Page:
Diversity in teams often leads to great benefits for a company. Research has shown that diverse groups can be better at making decisions, and that companies that are highly diverse in terms of gender, race or ethnicity enjoy financial returns that are above the average in their industries.
However, recruiters often discriminate against job applicants, even without being consciously racist, sexist, ablest or otherwise discriminatory.
“In some ways people who have been successful in roles in the past become a prototype or reference point for success in our minds,” Siri Uotila, a research fellow at the Women and Public Policy Program at the Harvard Kennedy School, said in an interview with the BBC. “If the majority have been white men, then it is more difficult to actively diversify the population.”
As the world’s first diversity-driven applicant matching and management system, London-based Headstart wants to “make recruitment fair for everyone.” According to the company’s website, Headstart isolates the potential for bias at every stage of the recruitment process and has reduced bias by 15 percent for Asian applicants and 18 percent for Black applicants.
Headstart’s platform has also been designed to expedite candidate screening and reduce the time to hire by up to 70 percent.
“The machine — the algorithms and models — does this without emotion; fatigue; or overt subjective, conscious, or subconscious opinion or feeling. Unlike a human,” co-founder and chair Nicholas Shekerdemian told VentureBeat.
First, Headstart gathers information from the hiring company, including the job description and current employee data. The internal information is then reviewed for built-in bias to be addressed in future hiring campaigns. The platform also collects publicly available data from across the web, such as job descriptions and roles, as well as demographic and social-oriented data.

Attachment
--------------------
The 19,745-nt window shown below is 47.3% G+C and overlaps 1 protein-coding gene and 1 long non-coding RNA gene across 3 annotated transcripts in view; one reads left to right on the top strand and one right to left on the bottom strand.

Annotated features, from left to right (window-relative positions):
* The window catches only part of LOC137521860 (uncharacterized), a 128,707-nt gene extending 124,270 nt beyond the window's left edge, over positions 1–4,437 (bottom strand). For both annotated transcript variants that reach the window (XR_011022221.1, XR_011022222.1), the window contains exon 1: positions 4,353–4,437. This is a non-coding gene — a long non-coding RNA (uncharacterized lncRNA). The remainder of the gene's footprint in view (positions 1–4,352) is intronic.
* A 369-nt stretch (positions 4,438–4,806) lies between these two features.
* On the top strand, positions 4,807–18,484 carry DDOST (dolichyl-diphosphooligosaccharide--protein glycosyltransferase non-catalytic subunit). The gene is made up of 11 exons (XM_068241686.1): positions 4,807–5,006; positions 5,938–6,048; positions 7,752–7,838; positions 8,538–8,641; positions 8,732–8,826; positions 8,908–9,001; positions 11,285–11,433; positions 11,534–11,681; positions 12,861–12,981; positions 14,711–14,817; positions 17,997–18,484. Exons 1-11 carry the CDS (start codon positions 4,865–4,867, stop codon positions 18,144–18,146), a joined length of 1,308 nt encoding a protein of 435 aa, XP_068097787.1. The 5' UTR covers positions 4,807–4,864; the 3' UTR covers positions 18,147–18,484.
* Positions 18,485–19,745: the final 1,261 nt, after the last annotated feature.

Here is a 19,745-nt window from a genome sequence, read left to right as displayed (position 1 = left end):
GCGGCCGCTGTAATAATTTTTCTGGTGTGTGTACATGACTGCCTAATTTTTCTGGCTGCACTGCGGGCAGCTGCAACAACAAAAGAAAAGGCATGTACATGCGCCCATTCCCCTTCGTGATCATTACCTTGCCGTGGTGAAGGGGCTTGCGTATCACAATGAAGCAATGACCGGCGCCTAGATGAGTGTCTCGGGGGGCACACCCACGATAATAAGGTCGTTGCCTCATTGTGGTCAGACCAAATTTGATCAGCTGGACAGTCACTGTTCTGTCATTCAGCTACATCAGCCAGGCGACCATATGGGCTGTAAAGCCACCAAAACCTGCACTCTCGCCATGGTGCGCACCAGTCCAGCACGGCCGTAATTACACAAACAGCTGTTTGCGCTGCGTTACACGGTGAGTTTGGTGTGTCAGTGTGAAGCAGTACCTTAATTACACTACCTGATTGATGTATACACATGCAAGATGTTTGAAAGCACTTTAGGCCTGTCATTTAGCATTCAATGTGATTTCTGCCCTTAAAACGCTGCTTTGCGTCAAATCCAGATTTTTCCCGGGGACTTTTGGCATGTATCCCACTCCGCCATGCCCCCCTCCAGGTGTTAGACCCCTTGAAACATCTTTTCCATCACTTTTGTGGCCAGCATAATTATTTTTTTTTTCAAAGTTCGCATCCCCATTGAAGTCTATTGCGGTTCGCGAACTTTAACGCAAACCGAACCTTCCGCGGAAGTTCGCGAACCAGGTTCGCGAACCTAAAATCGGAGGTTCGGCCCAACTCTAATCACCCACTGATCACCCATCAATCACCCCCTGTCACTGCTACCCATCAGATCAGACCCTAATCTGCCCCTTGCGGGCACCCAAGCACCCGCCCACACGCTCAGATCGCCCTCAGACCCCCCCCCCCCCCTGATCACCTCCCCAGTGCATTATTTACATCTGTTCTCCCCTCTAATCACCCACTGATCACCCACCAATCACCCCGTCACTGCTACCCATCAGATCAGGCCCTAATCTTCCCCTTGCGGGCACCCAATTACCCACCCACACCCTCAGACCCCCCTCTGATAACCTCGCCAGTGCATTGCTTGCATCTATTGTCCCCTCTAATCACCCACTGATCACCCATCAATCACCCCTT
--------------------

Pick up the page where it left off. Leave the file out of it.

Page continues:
“We use this data to determine if any individual has had any obvious social disadvantage and [has] possibly outperformed their social norm group,” Shekerdemian explained.
Then, the candidates’ information is incorporated into the programme, such as their CVs, psychometric assessments and other screening tools.
“The machine doesn’t consider the candidate’s name and, subconsciously, degrade that applicant’s value because of unconscious bias toward ethnic origin or gender,” Shekerdemian said. However, he recognises that algorithms need to be iterated, trained, retrained and reviewed to be as fair and effective as possible, citing the Amazon recruitment case that ultimately trained its AI recruitment tool to prefer men.
Humans make the final decisions, but Headstart claims that up to 20 percent of human bias is removed through the platform and that all applicants are given a fair shot.
“The technology, used appropriately, can expose and largely eliminate this bias, simply because it doesn’t get to the 50th CV it’s seen that day and then skip through the next 100 because they are tired and need to get a shortlist to the hiring manager and a bunch of the first 50 were ‘good enough,'” Shekerdemian said.
The Y-Combinator alum has raised $7 million in a seed round of funding led by FoundersX with participation from Founders Factory.
“When we came to market two years ago, we were probably the only technology company talking about fairness and diversity,” said Headstart CEO Gareth Jones. “For me, this represents an investment in diversity, not just our company.”
Nichole Onome Yembra
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